On July 24, 2017, the Superior Court of Pennsylvania summary judgment in favor of the defendants in <a href="http://blog.wcmlaw.com/wp-content/uploads/2017/07/Castaldi-v.-Light-Acadia-11-89-et-al..pdf">Castaldi v. Light Acadia 11-89 et al.</a>. The case arose out of an alleged slip and fall when on January 17, 2012, the plaintiff, Dina Castaldi (“Castaldi”), claimed she fell in the parking lot of a shopping center that was owned by Light Acadia 11-89, LLC (“Light Acadia”). She claimed there was a patch of ice that caused her to fall. Defendant Grass Works Landscape Management, Inc. (“Grass Works”) was retained by Light Acadia to perform snow and ice removal at the parking lot.
Both Light Acadia and Grass Works filed for summary judgment on the basis of the hills and ridges and out of possession landlord doctrines. The trial court granted both of their motions. Castaldi then appealed.
In Pennsylvania, the hills and ridges doctrine is designed to protect landowners from liability for generally slippery conditions resulting from ice and snow where the owner has not permitted the ice and snow to unreasonably accumulate. Courts recognize that to impose a duty on landowners to keep their walkways free of ice and snow at all times is an impossibility. Therefore, to make a case, a plaintiff must show: 1) that snow and ice accumulated to a degree to unreasonably obstruct travel and to constitute a danger; 2) that the property owner had notice of such condition; and 3) that the accumulation caused their fall and injuries. A plaintiff can also make a case if they show that an accumulation was from an “artificial origin”, i.e. plowing.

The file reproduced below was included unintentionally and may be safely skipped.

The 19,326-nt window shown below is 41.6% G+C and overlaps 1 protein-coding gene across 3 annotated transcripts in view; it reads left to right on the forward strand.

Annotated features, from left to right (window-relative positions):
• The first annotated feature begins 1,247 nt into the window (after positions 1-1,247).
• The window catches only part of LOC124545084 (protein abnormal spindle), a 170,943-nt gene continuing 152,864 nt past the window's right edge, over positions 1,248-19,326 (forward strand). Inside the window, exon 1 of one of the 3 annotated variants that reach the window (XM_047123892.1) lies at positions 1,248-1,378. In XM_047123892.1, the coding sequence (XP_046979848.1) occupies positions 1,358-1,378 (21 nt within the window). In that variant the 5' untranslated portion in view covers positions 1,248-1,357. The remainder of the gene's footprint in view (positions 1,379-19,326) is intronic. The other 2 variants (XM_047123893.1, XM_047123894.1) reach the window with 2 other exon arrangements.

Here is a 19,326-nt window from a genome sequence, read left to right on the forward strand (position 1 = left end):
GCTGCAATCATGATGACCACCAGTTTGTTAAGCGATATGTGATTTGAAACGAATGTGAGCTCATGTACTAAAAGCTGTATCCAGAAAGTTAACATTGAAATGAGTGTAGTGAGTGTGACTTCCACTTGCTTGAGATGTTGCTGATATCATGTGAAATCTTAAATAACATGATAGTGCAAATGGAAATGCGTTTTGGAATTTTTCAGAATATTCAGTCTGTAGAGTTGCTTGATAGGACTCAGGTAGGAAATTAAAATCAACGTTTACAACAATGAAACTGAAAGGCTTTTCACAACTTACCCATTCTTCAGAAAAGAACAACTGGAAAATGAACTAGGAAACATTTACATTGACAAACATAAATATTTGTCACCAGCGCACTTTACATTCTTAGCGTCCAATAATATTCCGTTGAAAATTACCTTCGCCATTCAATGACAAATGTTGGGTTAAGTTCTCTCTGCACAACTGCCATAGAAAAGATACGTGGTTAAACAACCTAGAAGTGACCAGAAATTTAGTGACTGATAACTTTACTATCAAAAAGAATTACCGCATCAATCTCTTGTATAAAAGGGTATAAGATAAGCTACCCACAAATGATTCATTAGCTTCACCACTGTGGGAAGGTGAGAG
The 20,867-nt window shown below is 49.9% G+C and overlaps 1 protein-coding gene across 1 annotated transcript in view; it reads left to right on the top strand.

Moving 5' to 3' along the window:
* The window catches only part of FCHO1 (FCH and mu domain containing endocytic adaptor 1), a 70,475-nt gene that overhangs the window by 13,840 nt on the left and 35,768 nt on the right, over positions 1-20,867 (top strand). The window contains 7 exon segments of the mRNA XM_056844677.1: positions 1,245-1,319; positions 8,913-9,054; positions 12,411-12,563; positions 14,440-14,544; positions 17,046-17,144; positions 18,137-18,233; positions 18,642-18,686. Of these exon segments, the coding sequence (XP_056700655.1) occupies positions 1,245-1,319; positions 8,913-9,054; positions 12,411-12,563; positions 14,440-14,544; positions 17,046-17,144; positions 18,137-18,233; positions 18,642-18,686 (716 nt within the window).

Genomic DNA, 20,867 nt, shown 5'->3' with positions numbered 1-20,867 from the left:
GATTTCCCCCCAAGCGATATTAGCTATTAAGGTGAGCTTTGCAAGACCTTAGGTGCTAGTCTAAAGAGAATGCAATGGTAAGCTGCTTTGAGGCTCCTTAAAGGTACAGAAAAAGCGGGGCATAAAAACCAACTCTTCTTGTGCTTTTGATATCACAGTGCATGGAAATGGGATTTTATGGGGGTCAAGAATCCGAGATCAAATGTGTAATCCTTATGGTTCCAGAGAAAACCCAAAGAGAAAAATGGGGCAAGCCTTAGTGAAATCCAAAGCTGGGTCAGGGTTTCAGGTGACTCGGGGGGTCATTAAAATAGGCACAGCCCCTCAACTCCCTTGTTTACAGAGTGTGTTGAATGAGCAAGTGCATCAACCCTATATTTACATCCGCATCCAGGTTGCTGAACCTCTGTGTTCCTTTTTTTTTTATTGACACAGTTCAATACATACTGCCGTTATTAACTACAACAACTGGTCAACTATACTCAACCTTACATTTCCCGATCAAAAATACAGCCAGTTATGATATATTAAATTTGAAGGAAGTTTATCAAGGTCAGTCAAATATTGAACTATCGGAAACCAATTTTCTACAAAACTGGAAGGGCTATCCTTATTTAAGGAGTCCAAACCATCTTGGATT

The court agreed with the defendants and found the Light Acadia had no notice of snow/ice accumulation in the lot and that the accumulation was not large enough to constitute a danger. In addition, the court stated that Grass Works was covered by the hills and ridges doctrine because it was actively treating snow and ice with salt and thus was acting reasonably. The court also found that Light Acadia was not liable because it was an out of possession landlord, and owed no duty to third-parties. As such, Light Acadia was granted summary judgment on this point as well.
Courts have recognized owning property as a benefit, on the whole, to society and seek to encourage. As such, several defenses have been established in common law and statute to protect landowners in certain situations. The hills and ridges and out of possession landlord doctrines are two examples of such defenses.
It is important therefore to recognize early on the type of ownership that a client has in a property, their interest in the property, how they use it, whether they have leased it out, and other factors to see if they qualify for a certain defense. Thanks to Peter Cardwell for his contribution to this post. Please email <a href="mailto:BGibbons@wcmlaw.com">Brian Gibbons</a> with any questions.